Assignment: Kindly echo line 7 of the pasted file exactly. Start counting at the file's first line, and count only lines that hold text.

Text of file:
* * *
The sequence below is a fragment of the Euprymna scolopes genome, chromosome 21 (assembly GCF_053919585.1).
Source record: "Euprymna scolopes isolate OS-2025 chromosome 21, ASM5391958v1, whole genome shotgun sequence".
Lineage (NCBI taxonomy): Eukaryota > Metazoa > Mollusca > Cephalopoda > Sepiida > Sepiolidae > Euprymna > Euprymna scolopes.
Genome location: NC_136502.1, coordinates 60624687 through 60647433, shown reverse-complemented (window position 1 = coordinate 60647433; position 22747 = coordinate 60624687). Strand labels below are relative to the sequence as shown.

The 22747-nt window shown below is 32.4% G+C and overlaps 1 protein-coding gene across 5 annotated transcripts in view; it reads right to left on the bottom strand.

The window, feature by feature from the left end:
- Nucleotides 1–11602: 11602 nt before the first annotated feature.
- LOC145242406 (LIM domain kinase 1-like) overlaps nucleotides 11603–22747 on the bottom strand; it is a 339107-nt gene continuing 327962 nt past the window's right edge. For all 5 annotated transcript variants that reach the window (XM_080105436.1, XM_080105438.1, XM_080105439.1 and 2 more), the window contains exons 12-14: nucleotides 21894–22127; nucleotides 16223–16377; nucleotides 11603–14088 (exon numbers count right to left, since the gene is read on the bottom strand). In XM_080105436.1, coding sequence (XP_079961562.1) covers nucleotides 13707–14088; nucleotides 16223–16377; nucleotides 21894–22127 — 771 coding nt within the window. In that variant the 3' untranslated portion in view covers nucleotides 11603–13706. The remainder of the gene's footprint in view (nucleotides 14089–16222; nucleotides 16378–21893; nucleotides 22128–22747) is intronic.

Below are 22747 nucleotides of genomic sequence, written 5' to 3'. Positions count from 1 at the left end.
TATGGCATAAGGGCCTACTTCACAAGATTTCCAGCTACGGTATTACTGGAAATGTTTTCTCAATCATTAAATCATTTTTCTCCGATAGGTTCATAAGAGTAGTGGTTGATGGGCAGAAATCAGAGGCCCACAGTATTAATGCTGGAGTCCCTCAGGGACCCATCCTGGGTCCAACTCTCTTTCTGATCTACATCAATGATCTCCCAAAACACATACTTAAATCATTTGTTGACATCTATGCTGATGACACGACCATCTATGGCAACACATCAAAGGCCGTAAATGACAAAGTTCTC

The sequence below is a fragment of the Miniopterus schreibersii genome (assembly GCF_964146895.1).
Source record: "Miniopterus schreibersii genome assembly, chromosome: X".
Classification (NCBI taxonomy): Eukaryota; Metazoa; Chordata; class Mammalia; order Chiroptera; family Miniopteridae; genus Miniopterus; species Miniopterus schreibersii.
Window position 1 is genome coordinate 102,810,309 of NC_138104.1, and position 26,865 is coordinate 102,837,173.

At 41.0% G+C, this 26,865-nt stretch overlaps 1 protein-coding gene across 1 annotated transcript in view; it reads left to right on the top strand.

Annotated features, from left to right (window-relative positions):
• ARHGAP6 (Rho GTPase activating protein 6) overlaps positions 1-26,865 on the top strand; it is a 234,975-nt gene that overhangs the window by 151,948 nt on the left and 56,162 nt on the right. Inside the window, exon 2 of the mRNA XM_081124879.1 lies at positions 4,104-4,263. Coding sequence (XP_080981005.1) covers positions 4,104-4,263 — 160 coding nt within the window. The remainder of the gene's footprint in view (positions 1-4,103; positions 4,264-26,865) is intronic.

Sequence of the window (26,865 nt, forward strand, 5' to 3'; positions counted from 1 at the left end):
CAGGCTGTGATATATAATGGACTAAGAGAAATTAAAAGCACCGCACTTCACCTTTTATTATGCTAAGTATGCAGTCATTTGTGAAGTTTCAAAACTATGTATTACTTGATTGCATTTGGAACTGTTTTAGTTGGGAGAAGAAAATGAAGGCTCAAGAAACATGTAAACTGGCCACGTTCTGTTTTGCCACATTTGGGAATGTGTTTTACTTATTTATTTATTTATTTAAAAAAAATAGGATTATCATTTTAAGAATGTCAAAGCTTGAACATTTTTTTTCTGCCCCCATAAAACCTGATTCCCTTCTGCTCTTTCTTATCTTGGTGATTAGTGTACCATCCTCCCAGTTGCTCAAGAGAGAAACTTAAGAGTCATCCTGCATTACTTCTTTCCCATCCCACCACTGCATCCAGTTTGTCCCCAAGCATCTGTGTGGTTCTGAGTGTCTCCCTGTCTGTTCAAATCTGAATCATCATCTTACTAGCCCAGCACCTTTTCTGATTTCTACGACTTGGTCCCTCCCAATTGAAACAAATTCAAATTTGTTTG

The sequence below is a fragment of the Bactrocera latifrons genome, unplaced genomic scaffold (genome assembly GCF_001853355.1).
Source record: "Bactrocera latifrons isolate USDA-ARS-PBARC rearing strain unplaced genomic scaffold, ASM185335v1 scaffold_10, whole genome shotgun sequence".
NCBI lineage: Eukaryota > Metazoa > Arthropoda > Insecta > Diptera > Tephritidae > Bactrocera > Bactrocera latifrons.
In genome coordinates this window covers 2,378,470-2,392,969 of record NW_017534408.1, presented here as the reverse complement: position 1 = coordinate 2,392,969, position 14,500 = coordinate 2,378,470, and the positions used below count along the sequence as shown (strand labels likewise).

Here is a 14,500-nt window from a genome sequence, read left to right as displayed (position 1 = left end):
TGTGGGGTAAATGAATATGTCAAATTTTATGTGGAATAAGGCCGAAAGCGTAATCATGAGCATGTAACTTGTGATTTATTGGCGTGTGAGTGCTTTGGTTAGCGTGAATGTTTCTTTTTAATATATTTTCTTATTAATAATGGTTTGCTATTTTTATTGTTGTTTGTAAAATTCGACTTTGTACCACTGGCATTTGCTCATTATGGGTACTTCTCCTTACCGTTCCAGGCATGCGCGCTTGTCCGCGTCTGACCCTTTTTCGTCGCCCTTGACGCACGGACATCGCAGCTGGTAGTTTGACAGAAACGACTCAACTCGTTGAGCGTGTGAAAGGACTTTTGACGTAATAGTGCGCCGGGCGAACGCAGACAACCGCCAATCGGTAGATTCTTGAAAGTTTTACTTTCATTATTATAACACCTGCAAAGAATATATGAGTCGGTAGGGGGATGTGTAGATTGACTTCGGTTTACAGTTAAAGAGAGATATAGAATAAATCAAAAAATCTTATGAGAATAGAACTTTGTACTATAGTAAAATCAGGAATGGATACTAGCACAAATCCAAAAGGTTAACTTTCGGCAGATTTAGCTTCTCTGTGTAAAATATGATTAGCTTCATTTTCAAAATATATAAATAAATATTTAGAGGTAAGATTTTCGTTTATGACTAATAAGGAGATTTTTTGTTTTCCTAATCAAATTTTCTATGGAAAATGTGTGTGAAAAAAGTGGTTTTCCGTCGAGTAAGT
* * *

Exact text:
- Nucleotides 1–11602: 11602 nt before the first annotated feature.